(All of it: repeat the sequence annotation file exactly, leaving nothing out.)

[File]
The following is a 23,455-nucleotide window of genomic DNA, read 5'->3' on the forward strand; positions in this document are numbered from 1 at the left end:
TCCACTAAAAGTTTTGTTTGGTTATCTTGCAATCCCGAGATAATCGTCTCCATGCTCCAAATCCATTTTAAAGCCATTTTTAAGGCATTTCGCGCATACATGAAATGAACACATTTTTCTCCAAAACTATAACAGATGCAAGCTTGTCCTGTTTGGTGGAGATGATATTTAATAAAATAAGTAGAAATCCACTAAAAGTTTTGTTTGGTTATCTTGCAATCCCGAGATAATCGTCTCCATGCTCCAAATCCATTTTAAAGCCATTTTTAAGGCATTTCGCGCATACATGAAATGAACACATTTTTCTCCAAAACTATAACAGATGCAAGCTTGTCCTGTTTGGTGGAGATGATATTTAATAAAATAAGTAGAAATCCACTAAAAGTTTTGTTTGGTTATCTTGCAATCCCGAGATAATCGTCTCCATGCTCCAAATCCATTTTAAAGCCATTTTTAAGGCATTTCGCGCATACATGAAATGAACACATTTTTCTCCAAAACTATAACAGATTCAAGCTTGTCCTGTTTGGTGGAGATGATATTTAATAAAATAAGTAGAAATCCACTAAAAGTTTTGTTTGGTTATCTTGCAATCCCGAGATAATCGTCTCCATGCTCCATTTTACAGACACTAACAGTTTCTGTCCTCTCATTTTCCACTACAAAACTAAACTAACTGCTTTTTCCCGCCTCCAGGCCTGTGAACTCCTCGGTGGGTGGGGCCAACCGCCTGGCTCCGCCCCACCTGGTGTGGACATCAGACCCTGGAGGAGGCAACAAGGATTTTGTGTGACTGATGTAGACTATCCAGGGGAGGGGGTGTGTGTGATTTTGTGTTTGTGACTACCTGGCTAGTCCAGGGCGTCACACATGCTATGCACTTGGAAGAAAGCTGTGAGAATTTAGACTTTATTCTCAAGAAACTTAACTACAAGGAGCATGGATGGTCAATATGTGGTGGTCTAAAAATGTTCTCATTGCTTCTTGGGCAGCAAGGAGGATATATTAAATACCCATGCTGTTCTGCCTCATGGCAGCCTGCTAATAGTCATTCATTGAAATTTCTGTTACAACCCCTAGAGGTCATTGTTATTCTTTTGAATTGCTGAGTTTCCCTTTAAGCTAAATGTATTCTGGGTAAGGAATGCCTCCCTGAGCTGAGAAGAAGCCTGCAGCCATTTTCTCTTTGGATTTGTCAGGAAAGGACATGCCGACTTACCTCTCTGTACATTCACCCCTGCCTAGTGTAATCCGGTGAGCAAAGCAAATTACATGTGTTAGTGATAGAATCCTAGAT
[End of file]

The following is a 23,455-nucleotide window of genomic DNA, read 5'->3' on the forward strand; positions in this document are numbered from 1 at the left end:
TCCACTAAAAGTTTTGTTTGGTTATCTTGCAATCCCGAGATAATCGTCTCCATGCTCCAAATCCATTTTAAAGCCATTTTTAAGGCATTTCGCGCATACATGAAATGAACACATTTTTCTCCAAAACTATAACAGATGCAAGCTTGTCCTGTTTGGTGGAGATGATATTTAATAAAATAAGTAGAAATCCACTAAAAGTTTTGTTTGGTTATCTTGCAATCCCGAGATAATCGTCTCCATGCTCCAAATCCATTTTAAAGCCATTTTTAAGGCATTTCGCGCATACATGAAATGAACACATTTTTCTCCAAAACTATAACAGATGCAAGCTTGTCCTGTTTGGTGGAGATGATATTTAATAAAATAAGTAGAAATCCACTAAAAGTTTTGTTTGGTTATCTTGCAATCCCGAGATAATCGTCTCCATGCTCCAAATCCATTTTAAAGCCATTTTTAAGGCATTTCGCGCATACATGAAATGAACACATTTTTCTCCAAAACTATAACAGATTCAAGCTTGTCCTGTTTGGTGGAGATGATATTTAATAAAATAAGTAGAAATCCACTAAAAGTTTTGTTTGGTTATCTTGCAATCCCGAGATAATCGTCTCCATGCTCCATTTTACAGACACTAACAGTTTCTGTCCTCTCATTTTCCACTACAAAACTAAACTAACTGCTTTTTCCCGCCTCCAGGCCTGTGAACTCCTCGGTGGGTGGGGCCAACCGCCTGGCTCCGCCCCACCTGGTGTGGACATCAGACCCTGGAGGAGGCAACAAGGATTTTGTGTGACTGATGTAGACTATCCAGGGGAGGGGGTGTGTGTGATTTTGTGTTTGTGACTACCTGGCTAGTCCAGGGCGTCACACATGCTATGCACTTGGAAGAAAGCTGTGAGAATTTAGACTTTATTCTCAAGAAACTTAACTACAAGGAGCATGGATGGTCAATATGTGGTGGTCTAAAAATGTTCTCATTGCTTCTTGGGCAGCAAGGAGGATATATTAAATACCCATGCTGTTCTGCCTCATGGCAGCCTGCTAATAGTCATTCATTGAAATTTCTGTTACAACCCCTAGAGGTCATTGTTATTCTTTTGAATTGCTGAGTTTCCCTTTAAGCTAAATGTATTCTGGGTAAGGAATGCCTCCCTGAGCTGAGAAGAAGCCTGCAGCCATTTTCTCTTTGGATTTGTCAGGAAAGGACATGCCGACTTACCTCTCTGTACATTCACCCCTGCCTAGTGTAATCCGGTGAGCAAAGCAAATTACATGTGTTAGTGATAGAATCCTAGAT